Adam Gold’s mitzvah has been bringing smiles to the faces of those celebrating birthdays, and at the same time has raised several thousand dollars for West Hartford food pantries.
By Ronni Newton
Adam Gold has also been spreading kindness this summer, and raising money for local food pantries at the same time – an idea that was sparked from a simple gesture by a relative but has turned into thousands of dollars to support two local food pantries.
Adam, a West Hartford resident who will turn 13 on Nov. 20, is preparing for his Dec. 5 Bar Mitzvah, and was looking for a mitzvah project to undertake. Projects are intended to make the world a better place, following the concept of “Tikun Olam.”
He also knew that when the COVID-19 pandemic hit, and people weren’t able to have in-person celebrations, his aunt in New Jersey had acquired a set of foam core “Happy Birthday” letters and was lending them out to people to make birthdays more special.
“They were coming back damaged and she said she would set them up herself,” Adam said. His aunt was asked how much she would charge, and she decided to collect $25, and donate it to a charity.
“My dad’s birthday came around on May 9,” Adam said. Through his aunt’s connection (she had purchased multiple sets of the letters by then, initially through Amazon and then directly from the manufacturer), Adam said his mom, Monica, bought a set.
“I didn’t know the letters were coming – and I didn’t know there would be 100 cars coming up,” Lee Gold, Adam’s dad, said of his special birthday car parade.
The celebration was so uplifting, and others loved the idea as well, particularly since in-person celebrations couldn’t take place at the time.
“People that came for the drive-by were wondering if they could have them,” Adam said – and his mitzvah project was born.
He decided to charge $25 to rent the letters, with all of the money split evenly between the West Hartford Food Pantry and the Anja Rosenberg Kosher Food Pantry run by Jewish Family Services.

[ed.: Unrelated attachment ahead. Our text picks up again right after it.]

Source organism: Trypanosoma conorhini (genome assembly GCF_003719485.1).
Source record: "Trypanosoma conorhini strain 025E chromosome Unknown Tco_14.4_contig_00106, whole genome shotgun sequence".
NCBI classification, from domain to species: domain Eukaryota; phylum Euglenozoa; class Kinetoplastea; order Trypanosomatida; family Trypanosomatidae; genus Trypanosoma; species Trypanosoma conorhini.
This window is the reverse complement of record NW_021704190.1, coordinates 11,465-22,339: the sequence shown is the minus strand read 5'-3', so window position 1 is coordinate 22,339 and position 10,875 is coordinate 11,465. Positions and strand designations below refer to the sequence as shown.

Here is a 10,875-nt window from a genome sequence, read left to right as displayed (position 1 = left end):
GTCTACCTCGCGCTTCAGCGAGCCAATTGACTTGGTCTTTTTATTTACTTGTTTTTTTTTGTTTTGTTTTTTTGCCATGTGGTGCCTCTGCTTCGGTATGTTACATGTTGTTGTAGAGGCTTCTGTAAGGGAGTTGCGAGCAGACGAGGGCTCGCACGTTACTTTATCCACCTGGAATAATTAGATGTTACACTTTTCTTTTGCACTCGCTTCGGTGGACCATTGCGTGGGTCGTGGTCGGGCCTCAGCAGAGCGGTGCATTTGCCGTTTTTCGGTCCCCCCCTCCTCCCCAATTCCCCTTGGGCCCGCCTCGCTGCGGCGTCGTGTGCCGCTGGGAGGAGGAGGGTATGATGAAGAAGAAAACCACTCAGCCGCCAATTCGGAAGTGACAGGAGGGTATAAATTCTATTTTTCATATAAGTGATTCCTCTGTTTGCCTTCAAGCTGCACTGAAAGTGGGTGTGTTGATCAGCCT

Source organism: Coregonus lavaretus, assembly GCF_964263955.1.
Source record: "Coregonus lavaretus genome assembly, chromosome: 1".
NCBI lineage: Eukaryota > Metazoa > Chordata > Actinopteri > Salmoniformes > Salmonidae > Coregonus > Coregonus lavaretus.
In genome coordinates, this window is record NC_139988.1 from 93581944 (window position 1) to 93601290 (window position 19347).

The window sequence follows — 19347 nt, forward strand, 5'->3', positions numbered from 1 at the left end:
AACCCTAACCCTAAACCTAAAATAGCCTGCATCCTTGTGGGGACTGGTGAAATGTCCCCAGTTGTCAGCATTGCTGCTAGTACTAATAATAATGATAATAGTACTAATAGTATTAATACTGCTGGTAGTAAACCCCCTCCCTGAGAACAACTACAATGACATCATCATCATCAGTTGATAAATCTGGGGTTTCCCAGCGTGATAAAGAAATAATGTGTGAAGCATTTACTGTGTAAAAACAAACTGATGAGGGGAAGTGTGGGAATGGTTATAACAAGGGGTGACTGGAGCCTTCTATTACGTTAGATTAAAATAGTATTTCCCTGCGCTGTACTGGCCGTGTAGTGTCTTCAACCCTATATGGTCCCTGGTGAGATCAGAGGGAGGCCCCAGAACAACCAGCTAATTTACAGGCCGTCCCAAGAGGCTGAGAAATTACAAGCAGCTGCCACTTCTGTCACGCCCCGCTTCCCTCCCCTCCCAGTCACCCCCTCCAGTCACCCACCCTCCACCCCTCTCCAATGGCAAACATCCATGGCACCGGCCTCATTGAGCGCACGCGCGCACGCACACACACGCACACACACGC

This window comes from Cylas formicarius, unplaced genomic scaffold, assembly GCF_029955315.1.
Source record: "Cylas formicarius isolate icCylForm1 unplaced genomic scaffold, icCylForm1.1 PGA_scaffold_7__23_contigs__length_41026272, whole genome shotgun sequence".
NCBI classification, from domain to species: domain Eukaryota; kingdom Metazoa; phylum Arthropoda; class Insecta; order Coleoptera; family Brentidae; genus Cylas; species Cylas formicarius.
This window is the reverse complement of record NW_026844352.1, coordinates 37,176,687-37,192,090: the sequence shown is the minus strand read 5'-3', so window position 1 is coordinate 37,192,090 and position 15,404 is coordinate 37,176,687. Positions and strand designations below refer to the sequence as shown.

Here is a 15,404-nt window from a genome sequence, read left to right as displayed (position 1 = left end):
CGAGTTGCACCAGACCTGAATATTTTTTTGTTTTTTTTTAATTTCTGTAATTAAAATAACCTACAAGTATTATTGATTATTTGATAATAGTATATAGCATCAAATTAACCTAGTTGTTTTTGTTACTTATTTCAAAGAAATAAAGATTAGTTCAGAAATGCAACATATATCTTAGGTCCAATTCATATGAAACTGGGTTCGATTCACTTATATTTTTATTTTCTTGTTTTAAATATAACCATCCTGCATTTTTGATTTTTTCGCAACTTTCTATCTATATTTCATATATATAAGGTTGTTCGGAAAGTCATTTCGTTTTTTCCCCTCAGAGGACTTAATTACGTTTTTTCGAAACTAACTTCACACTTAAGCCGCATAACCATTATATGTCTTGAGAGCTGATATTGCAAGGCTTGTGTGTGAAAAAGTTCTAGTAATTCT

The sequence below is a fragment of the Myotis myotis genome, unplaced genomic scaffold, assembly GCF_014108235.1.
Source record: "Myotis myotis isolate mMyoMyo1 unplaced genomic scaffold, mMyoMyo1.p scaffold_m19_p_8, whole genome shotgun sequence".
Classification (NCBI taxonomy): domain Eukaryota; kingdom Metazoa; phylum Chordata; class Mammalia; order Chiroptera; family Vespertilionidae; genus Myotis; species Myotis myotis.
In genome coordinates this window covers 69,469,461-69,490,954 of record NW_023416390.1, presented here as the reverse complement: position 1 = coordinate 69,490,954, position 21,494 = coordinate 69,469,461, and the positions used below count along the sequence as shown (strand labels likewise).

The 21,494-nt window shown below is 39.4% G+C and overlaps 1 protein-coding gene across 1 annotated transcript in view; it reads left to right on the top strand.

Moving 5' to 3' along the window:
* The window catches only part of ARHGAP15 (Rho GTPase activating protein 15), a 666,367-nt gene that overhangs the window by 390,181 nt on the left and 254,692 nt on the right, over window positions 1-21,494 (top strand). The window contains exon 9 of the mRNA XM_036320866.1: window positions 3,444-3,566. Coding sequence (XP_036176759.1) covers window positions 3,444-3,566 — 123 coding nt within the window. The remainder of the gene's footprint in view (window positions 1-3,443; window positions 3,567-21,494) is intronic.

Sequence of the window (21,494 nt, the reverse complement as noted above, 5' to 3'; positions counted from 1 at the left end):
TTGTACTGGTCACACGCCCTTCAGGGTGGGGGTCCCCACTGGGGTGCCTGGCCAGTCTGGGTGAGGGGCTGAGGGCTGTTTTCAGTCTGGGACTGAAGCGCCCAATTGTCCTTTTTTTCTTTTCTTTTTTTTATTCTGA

“Some people give $50, and one person gave $500. That was a real shocker,” Adam said.
In June he raised $1,400, and presented checks to both organizations.
Lisa Berman, the president of Jewish Family Services, told Adam when she accepted the June check that the Kosher Food Pantry feeds at least 100 families a week, and his donation would make a big difference.
“This is big,” West Hartford Food Pantry Coordinator Nancy Stockman said Friday. Adam’s efforts spark so much joy for so many people, she said, and she encouraged him to continue to encourage others to give back to the community, perhaps challenging his classmates at Kingswood Oxford to join him.
Adam usually goes to sleepaway camp for the summer, but COVID-19 squashed those plans – with the silver lining being that he is home and able to continue his mitzvah project.
By early July he already had 41 bookings scheduled for the month – and by the end of July he had raised another $1,800. On July 31, he dropped off checks for $900 to each food pantry, and said he already had $1,200 in bookings scheduled for August.